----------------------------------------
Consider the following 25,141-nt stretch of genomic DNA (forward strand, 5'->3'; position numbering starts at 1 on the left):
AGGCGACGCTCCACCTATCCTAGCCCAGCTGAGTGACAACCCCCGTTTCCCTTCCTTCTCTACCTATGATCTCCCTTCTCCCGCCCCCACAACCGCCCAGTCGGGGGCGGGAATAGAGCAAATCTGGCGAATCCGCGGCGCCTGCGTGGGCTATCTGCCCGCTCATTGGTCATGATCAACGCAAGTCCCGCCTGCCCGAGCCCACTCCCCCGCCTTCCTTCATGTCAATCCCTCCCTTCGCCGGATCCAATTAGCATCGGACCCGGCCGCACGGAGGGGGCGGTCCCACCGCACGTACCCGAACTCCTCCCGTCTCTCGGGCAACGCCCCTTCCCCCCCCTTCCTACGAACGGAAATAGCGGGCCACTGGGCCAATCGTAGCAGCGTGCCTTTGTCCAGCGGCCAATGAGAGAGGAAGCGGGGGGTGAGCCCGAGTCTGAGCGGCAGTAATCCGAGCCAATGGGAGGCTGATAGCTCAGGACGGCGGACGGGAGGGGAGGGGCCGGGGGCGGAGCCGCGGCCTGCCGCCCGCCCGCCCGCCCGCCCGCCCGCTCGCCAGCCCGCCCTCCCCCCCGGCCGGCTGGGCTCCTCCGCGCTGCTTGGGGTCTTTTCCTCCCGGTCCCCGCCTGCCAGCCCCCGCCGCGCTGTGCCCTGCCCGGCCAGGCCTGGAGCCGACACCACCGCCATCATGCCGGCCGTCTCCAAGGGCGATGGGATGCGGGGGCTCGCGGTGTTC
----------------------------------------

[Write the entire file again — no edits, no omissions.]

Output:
Consider the following 25,141-nt stretch of genomic DNA (forward strand, 5'->3'; position numbering starts at 1 on the left):
AGGCGACGCTCCACCTATCCTAGCCCAGCTGAGTGACAACCCCCGTTTCCCTTCCTTCTCTACCTATGATCTCCCTTCTCCCGCCCCCACAACCGCCCAGTCGGGGGCGGGAATAGAGCAAATCTGGCGAATCCGCGGCGCCTGCGTGGGCTATCTGCCCGCTCATTGGTCATGATCAACGCAAGTCCCGCCTGCCCGAGCCCACTCCCCCGCCTTCCTTCATGTCAATCCCTCCCTTCGCCGGATCCAATTAGCATCGGACCCGGCCGCACGGAGGGGGCGGTCCCACCGCACGTACCCGAACTCCTCCCGTCTCTCGGGCAACGCCCCTTCCCCCCCCTTCCTACGAACGGAAATAGCGGGCCACTGGGCCAATCGTAGCAGCGTGCCTTTGTCCAGCGGCCAATGAGAGAGGAAGCGGGGGGTGAGCCCGAGTCTGAGCGGCAGTAATCCGAGCCAATGGGAGGCTGATAGCTCAGGACGGCGGACGGGAGGGGAGGGGCCGGGGGCGGAGCCGCGGCCTGCCGCCCGCCCGCCCGCCCGCCCGCCCGCTCGCCAGCCCGCCCTCCCCCCCGGCCGGCTGGGCTCCTCCGCGCTGCTTGGGGTCTTTTCCTCCCGGTCCCCGCCTGCCAGCCCCCGCCGCGCTGTGCCCTGCCCGGCCAGGCCTGGAGCCGACACCACCGCCATCATGCCGGCCGTCTCCAAGGGCGATGGGATGCGGGGGCTCGCGGTGTTC